Don’t duck! Sculptor’s Show Provides Movement and Motion that Speak to Your Eyes Only

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March 10 - April 24 show shares artist's range in metal and 3D printed sculptures

Hot Lips is a 3D printed sculpture by Phoenix artist Kevin Caron

Hot Lips is a 3D printed sculpture by Phoenix artist Kevin Caron

[Tools] aren’t just how I make my art. They are also part of what influences my work’s flow and form. -- Sculptor Kevin Caron

Kevin Caron’s artwork comes right at you. “Even the sculptures that don’t literally move have amazing energy,” says patron Karen Leff. She’s one of the many collectors and admirers from around the world who have purchased and enjoyed Phoenix artist Caron’s often surprising sculpture.

The broad range of Caron’s work will be well represented in “Slash, Swoop, Swerve,” at Central Arizona College (8470 N. Overfield Road, Coolidge, AZ). “Although this isn’t officially a retrospective,” says Caron, “the show includes work from many of my series.”

The sculptures range from the “slashing” of the more than nine foot-tall Cosmography to the “swooping” of the never-ending sculpture CounterSprung to the “swerve” of Hot Lips, one of his latest 3D printed sculptures.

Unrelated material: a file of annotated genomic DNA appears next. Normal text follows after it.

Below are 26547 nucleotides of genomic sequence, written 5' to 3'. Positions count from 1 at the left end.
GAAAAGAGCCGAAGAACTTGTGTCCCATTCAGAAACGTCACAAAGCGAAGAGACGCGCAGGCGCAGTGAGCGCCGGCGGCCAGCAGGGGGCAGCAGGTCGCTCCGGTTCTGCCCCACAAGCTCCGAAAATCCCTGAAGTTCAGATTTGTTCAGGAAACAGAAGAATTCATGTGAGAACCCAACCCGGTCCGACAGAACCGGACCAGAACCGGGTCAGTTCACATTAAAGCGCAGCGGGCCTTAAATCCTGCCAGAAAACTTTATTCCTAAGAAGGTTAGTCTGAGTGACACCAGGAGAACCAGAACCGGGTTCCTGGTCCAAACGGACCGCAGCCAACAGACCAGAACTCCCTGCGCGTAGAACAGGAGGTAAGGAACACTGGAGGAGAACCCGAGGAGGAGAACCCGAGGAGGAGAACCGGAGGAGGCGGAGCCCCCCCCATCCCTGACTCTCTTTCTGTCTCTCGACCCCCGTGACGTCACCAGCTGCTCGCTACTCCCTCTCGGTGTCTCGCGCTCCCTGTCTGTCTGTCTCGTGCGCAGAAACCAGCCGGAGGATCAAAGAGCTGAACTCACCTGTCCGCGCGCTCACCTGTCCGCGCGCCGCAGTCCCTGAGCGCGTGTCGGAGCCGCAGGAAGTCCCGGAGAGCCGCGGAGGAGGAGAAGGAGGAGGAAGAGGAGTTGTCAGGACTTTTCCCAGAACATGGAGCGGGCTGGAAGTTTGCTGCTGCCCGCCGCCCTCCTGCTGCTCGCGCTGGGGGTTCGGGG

The show’s free opening reception is Tuesday, March 10 from 5:30 to 8 p.m. in the Visual Arts Gallery of the M Building at the college’s Signal Peak Campus. Caron will be in attendance at the opening to greet guests and answer questions. The show runs through April 24.

Although it certainly applies to his work, the name of the show could also refer to Caron’s career. A self-taught artist who now works full time as a sculptor, Caron previously repaired ground equipment in the Navy, repaired cars in his foreign auto garage, and drove an 18-wheeler. His time on the road and lifelong experience with various equipment has clearly influenced his art.

So has his interest in tools. “They aren’t just how I make my art,” he explains. “They are also part of what influences my work’s flow and form.” This fascination has helped lead to Caron becoming a pioneer in using 3D printing to create sculptures — two of which are in this show — and a line of jewelry. “I could never make anything as small as jewelry before, but with 3D printing, I can,” he says.

His jewelry and sculpture can be seen — and heard, in the case of his sound sculptures, for which he is widely known — on his Web site at
For more information about the show at CAC, contact Tom Belden at 520-560-2452 or Thomas(dot)belden(at)centralaz(dot)edu .

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Mary Westheimer

Thomas Belden
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